Ember’s first decade was a journey. The Southern California startup first hit our (and most people’s) radar as a mag company. The company has attracted quite a bit of press attention for its high-end electronic compressor designed to keep drinks at a consistent temperature. Nichi? for sure. Mostly unnecessary? One can certainly make the case. But it was cool (or warm I guess) enough to garner good early adopter buzz.
If it’s February, the company has listed a surprising pole start. CEO Clay Alexander told TechCrunch about Ember’s plans to use its thermal management technology for non-consumer applications. At the end of the year, it became clear that new efforts will be focused on the cold chain – especially medical transportation. A month later, it unveiled the Ember Cube shipping device.
The company announced today that it will strengthen its efforts at Ember Life Sciences. The independent vertical began life with the investment of Cardinal Health, which was announced late last year. Brian Bejarano will join Cardinal as President and General Manager of Ember Life Sciences.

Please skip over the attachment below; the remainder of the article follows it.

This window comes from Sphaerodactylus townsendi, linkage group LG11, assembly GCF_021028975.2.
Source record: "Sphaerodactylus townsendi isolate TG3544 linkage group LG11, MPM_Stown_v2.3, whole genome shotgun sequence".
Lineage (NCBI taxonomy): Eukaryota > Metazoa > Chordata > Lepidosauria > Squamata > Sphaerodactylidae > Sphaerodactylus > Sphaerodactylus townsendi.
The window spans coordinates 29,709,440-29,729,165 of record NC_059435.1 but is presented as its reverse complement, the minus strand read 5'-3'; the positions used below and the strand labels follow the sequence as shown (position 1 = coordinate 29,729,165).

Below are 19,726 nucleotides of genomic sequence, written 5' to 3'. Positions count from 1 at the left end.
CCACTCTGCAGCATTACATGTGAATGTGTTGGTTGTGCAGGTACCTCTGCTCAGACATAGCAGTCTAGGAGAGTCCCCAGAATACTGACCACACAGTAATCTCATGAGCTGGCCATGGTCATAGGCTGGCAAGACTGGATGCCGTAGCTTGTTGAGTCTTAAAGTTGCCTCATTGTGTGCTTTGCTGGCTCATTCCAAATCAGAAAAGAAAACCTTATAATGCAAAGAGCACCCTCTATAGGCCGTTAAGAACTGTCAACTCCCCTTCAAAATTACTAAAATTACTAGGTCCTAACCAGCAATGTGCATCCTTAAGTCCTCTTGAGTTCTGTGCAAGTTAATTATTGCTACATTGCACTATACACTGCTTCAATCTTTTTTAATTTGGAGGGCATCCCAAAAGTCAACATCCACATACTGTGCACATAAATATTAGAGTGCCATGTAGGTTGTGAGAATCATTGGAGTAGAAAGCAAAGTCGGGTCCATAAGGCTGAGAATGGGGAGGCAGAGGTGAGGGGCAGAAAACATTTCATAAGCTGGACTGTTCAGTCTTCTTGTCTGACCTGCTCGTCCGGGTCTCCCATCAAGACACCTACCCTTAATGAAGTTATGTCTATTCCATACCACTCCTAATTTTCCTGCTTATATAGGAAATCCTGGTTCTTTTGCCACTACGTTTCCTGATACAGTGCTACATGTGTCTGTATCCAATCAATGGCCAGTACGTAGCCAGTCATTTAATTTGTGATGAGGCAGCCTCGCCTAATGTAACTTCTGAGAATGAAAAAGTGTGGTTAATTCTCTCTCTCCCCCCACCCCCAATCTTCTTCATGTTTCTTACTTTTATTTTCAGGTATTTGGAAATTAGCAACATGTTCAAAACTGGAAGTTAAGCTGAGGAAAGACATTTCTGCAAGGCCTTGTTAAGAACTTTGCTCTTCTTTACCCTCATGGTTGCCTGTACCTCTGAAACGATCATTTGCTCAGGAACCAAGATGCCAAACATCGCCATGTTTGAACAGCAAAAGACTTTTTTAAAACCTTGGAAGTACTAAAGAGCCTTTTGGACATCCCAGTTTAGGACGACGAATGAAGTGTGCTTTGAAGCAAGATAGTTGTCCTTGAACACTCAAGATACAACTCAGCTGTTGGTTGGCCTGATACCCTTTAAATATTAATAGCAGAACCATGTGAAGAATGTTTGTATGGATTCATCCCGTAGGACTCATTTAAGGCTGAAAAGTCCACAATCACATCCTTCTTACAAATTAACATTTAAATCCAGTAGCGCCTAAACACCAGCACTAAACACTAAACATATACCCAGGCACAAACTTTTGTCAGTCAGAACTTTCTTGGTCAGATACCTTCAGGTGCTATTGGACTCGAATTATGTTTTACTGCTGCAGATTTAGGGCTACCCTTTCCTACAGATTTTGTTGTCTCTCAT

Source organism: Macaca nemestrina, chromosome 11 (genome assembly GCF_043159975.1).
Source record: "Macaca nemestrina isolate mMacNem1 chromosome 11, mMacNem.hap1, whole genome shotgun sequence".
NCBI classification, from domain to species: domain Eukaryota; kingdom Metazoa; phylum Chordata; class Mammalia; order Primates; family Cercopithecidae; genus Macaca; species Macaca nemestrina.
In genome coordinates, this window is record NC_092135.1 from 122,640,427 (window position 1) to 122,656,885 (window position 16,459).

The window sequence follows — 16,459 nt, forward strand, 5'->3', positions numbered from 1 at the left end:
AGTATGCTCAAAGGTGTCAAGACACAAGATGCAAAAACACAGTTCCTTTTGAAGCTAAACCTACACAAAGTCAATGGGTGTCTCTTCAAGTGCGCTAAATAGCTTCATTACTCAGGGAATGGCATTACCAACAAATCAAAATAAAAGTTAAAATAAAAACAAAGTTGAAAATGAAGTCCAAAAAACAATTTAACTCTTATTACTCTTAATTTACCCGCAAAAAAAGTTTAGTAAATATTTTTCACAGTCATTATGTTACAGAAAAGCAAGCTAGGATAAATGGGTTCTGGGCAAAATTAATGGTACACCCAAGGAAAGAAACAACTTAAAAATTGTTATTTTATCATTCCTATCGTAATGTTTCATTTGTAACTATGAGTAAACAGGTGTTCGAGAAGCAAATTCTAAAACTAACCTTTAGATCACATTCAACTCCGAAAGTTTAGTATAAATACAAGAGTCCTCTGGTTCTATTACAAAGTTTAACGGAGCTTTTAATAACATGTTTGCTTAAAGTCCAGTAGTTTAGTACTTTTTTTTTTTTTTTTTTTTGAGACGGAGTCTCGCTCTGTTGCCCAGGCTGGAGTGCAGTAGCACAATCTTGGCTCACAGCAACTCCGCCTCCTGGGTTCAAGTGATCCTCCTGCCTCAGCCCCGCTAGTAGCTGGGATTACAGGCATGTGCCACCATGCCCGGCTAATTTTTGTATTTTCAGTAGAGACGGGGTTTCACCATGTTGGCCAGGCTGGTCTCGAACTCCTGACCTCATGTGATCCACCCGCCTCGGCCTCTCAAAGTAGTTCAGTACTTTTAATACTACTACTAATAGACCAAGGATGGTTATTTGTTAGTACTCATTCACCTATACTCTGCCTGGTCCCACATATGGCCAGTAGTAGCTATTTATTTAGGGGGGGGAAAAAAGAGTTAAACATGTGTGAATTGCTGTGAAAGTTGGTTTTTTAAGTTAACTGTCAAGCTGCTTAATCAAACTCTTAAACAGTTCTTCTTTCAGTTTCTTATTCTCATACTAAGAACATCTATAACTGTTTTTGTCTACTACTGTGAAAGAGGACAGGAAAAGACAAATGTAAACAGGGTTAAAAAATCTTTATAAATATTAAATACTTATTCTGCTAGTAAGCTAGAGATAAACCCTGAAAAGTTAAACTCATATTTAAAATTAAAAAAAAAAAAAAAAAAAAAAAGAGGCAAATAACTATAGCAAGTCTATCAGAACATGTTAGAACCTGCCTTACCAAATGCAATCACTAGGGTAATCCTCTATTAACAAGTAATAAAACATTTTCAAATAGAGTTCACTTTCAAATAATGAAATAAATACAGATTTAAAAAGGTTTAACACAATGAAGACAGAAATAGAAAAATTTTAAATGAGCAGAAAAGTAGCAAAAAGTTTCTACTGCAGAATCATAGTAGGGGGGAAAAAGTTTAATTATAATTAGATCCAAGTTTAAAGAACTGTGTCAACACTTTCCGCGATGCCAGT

“Ember Cube is the first of many healthcare technologies developed by our team, and Ember LifeSciences is where our innovations in the healthcare space live,” Alexander said in a statement accompanying today’s news. “With Ember Lifesciences, our goal is to disrupt the healthcare distribution industry and improve the way we transport temperature-sensitive medicines and vaccines around the world.”
The new entity has a pair of new shipping containers in the pipeline that build on Cube’s original technology: an “ultra-low-temperature shipper and a cryogenic shipper.” Both are intended to transport cell and gene therapy products and include the same cloud-based temperature reporting, GPS location tracking and return-to-sender technology seen in the Ember Cube.
Between both vaccine releases and endless supply chain issues, there’s never been a hotter time to start a cold chain company.